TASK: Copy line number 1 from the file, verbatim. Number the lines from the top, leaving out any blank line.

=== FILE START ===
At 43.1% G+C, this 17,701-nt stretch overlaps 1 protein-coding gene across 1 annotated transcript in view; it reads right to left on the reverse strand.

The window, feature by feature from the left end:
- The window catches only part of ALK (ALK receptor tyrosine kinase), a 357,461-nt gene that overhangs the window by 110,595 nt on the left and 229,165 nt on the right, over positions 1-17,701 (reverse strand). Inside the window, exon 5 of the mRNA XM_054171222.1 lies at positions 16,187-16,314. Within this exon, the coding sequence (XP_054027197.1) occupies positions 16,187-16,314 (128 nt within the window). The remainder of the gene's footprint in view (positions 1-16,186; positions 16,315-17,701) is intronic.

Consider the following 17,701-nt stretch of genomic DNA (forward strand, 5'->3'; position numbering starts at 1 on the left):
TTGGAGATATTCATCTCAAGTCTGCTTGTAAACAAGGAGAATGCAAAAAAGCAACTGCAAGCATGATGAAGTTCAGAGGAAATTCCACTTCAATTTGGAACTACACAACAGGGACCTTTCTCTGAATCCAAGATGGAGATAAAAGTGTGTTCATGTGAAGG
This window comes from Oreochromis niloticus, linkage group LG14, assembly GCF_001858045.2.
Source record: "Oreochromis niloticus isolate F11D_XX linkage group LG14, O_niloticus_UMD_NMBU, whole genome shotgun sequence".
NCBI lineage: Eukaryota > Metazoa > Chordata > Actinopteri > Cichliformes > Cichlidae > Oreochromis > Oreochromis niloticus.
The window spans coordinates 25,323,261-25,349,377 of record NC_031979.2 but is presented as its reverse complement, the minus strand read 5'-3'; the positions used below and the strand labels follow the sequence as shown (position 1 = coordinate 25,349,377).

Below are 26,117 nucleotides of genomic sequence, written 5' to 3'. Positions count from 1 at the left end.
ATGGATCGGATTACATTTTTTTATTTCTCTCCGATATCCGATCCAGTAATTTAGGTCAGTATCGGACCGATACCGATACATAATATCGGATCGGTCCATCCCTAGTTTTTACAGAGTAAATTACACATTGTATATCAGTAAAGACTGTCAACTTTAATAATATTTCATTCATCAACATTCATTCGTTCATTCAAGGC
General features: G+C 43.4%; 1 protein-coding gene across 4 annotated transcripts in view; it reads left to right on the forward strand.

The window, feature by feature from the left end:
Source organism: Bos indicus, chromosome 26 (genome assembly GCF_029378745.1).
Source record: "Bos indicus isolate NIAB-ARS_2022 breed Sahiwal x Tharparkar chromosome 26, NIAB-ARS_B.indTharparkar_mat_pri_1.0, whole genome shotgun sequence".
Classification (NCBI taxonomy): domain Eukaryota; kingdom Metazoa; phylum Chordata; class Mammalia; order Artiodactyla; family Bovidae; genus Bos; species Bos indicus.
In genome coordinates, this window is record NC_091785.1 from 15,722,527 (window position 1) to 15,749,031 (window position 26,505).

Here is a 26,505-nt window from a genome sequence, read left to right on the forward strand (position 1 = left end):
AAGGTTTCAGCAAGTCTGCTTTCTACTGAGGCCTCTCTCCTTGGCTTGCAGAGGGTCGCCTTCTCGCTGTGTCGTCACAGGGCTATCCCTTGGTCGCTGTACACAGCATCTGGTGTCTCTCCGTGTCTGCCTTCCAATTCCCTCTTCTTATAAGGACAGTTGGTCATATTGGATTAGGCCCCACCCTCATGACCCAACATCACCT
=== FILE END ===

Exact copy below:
At 43.1% G+C, this 17,701-nt stretch overlaps 1 protein-coding gene across 1 annotated transcript in view; it reads right to left on the reverse strand.